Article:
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Actors Of Parliament

Actors Of Parliament

This issue’s look at parliamentary gobble-de-gook.

Squall 14, Autumn 1996, pg. 15.

Not even The Sun, that most virulent of right wing tabloids, could believe six Tory MPs would fail to support the electorally lucrative idea of banning handguns.

But, despite the Home Office’s own research concluding that gun ownership and violent crime are linked, that’s exactly what happened.

The Select Committee of 11 MPs set up following the shootings in Dunblane, reported their findings on gun ownership to the Government in August. They were widely expected to recommend a complete handgun ban.

But six of the eleven, a majority, and all Tories, rejected the idea. Their position was especially surprising in view of the Government’s own unusually firm pronouncement that it would support such a ban. What could make these six fly in the face of common sense and the expected loyalty of Tory MPs to their government?

Perhaps a clue can be found in the attitude of a further 32 Tory members who told the Government they would vote against any ban. Each of these 32 list shooting amongst their recreations in the Parliamentary handbook, Dod’s.

And, what’s more, one of them - a certain Warren Hawksley - also sat on the Select Committee. Of course, we at Squall feel sure he would have declared his interest. Not.

Another five Tory MPs are said to be partial to “country pursuits”. But with such an emotive issue, surely not even these 37 wise and noble statesmen could sway the august body of Parliament?

After Dunblane, the gun lobby went into overdrive, hiring top PR consultants to fend off any potential curtailment of their enjoyment.

The British Shooting Sports Council began urging members not to use human looking targets or wear para-military uniforms. The Shooter Rights Association warned of higher taxes (?!) should handguns be banned. An umbrella group of gun ownership organisations has been established asking for £25 a head fighting fund.

But surely the gun lobby couldn’t nobble a parliamentary committee? Not even one with Warren Hawkesley on it?

Sir Patrick Lawrence is the vice chairman of the National Union of Conservative and Unionist Associations - the voluntary wing of the Tory party. By an amazing coincidence he is the very same Sir Patrick Lawrence who chairs the British Shooting Sports Council - the organisation which co-ordinated the gun lobby’s evidence to the Dunblane inquiry.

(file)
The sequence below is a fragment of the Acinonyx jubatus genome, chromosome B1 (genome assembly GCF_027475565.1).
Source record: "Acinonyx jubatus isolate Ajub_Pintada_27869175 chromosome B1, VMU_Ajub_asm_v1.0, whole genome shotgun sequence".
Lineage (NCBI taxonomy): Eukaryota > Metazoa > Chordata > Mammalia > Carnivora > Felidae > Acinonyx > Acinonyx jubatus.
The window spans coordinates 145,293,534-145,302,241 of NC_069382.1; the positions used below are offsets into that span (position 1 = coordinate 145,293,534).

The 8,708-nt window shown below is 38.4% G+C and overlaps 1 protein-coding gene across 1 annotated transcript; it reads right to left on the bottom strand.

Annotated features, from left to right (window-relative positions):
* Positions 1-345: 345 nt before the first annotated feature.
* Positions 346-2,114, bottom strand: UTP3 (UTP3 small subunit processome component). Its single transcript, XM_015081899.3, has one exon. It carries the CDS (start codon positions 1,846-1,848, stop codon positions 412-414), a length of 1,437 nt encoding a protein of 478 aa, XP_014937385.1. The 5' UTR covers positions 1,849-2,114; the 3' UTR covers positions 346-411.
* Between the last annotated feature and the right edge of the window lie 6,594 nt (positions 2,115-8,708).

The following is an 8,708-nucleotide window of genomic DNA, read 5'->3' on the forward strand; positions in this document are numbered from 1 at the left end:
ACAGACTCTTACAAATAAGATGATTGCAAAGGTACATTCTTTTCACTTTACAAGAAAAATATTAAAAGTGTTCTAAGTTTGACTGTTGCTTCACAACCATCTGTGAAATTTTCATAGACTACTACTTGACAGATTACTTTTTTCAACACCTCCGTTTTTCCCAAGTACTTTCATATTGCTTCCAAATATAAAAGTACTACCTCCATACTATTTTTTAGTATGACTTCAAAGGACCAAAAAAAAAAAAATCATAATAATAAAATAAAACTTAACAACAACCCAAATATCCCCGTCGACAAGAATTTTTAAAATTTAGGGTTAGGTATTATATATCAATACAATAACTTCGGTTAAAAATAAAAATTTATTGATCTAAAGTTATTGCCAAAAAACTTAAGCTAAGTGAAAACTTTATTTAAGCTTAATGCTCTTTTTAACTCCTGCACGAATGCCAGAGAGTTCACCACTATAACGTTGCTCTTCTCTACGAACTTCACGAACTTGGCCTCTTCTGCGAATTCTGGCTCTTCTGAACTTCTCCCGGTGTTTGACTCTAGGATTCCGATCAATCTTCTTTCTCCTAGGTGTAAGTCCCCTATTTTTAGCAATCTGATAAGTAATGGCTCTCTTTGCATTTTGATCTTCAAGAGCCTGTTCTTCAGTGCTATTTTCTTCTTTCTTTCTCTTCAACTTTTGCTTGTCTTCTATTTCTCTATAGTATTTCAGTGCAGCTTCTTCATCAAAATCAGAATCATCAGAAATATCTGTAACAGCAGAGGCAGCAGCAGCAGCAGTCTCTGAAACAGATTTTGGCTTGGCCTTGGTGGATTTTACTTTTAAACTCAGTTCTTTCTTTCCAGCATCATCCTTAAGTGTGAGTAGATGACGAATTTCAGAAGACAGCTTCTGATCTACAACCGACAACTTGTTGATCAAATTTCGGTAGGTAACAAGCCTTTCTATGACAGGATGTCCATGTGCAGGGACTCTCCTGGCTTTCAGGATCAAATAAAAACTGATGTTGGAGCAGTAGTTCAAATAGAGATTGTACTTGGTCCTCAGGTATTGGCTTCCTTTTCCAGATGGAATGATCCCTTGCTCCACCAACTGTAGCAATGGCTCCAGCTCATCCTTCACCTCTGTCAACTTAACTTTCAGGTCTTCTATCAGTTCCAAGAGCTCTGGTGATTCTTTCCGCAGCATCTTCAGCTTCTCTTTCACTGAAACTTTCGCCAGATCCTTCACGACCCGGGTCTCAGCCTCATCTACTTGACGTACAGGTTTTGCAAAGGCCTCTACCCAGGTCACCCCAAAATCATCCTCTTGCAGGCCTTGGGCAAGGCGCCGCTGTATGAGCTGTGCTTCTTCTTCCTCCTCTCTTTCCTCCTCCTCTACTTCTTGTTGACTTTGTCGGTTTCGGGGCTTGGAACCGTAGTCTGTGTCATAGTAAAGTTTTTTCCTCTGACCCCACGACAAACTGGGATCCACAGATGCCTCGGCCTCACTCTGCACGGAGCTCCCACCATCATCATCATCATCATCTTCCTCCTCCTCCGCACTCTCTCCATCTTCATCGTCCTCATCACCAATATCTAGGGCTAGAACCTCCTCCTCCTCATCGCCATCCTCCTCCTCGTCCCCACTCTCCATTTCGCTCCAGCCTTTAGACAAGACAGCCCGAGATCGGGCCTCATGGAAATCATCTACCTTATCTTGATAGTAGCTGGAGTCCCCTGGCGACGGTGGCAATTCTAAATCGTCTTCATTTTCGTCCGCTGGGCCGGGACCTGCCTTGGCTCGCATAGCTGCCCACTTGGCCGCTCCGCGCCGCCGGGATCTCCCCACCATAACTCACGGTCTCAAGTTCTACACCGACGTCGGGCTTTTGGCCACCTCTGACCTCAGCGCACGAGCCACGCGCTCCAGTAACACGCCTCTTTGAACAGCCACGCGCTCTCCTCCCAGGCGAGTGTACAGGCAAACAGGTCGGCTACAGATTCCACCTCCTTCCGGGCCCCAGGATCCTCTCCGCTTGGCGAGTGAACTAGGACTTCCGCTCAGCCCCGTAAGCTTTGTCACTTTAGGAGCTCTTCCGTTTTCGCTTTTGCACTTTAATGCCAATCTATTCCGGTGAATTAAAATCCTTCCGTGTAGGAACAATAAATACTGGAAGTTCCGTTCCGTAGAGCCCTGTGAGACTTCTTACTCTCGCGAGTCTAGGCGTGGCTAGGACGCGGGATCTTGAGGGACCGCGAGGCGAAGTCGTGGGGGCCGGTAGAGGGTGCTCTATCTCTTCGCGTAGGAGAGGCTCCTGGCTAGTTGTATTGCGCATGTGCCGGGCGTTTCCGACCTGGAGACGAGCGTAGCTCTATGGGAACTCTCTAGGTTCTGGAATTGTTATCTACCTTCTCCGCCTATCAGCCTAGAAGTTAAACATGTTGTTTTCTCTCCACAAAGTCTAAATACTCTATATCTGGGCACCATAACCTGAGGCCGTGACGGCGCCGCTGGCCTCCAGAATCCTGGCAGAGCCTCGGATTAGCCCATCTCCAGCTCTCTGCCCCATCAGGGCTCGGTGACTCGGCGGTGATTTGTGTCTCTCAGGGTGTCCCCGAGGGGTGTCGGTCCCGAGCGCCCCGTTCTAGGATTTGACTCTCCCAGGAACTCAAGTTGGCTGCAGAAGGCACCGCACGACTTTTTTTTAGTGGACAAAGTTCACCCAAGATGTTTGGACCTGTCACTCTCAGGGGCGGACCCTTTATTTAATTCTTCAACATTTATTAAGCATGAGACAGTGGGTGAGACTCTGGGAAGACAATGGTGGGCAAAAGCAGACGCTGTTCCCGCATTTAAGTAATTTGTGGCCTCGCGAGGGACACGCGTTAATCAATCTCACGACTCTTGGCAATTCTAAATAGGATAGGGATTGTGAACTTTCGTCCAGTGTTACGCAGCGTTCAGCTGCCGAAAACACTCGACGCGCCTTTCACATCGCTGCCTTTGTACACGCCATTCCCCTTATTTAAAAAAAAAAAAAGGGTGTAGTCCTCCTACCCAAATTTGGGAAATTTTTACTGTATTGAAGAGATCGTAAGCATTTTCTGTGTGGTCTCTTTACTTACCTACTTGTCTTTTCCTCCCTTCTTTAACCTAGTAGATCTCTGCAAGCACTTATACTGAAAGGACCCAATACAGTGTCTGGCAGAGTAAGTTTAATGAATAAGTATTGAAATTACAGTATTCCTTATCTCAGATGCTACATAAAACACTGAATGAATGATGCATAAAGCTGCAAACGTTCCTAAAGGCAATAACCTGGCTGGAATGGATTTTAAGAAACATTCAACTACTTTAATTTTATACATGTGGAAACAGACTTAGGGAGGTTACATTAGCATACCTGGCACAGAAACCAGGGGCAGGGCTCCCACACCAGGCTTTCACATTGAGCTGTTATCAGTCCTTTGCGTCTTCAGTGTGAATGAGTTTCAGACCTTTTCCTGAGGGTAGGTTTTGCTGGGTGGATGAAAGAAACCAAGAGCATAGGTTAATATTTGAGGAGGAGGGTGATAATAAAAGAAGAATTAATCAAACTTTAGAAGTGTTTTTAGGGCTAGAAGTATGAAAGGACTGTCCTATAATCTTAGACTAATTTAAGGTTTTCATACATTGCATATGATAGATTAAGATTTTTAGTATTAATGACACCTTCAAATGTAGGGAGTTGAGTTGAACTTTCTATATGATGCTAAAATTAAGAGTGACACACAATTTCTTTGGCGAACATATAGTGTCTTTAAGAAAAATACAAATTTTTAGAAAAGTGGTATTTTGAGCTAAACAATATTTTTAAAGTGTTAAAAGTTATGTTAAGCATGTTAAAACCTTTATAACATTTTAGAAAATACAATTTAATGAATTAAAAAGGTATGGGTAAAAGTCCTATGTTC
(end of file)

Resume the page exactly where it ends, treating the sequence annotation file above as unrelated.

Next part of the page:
Peter Atkinson is a Tory MP. The very same Peter Atkinson MP who is the parliamentary and public consultant to the British Fields Sports Society.

John Kendall PR Limited is the name of a top PR company which represents the British Shooting Sports Council. Amongst its directors is one Sir Peter Temple-Morris, - a Tory MP.

It is, of course, wholly unlikely that the six Tory MPs on the Select Committee - Sir Ivan Lawrence, David Ashby, Walter Sweeney, John Greenway, Dame Jill Knight and Warren Hawksley - took the rap for the decision the government really wanted to make.


AND on the subject of shooting, agriculture minister Douglas Hogg outed himself and his “ministerial colleagues” as lovers of blood sports during a Game Fair in July.

“My ministerial colleagues and I are passionate defenders of field sports. I shoot and I fish. I do not hunt - at least not yet - but I resolutely champion the rights of those who do,” he said.

The Eton-educated minister added that his government had “done a great deal to protect people from the disgraceful violent protests one finds at many hunts”.

Speaking at the Fair in Lincolnshire, Mr Hogg, who has been criticised for making a pig’s ear of the BSE crisis, added that the sports gave “pleasure to millions”.

“They are a traditional and significant part of country life,” he said. “People have an absolute right to go about their lawful business and I utterly condemn those who seek to frustrate them.”

He added that field sports injected £2.7 billion into the countryside economy.


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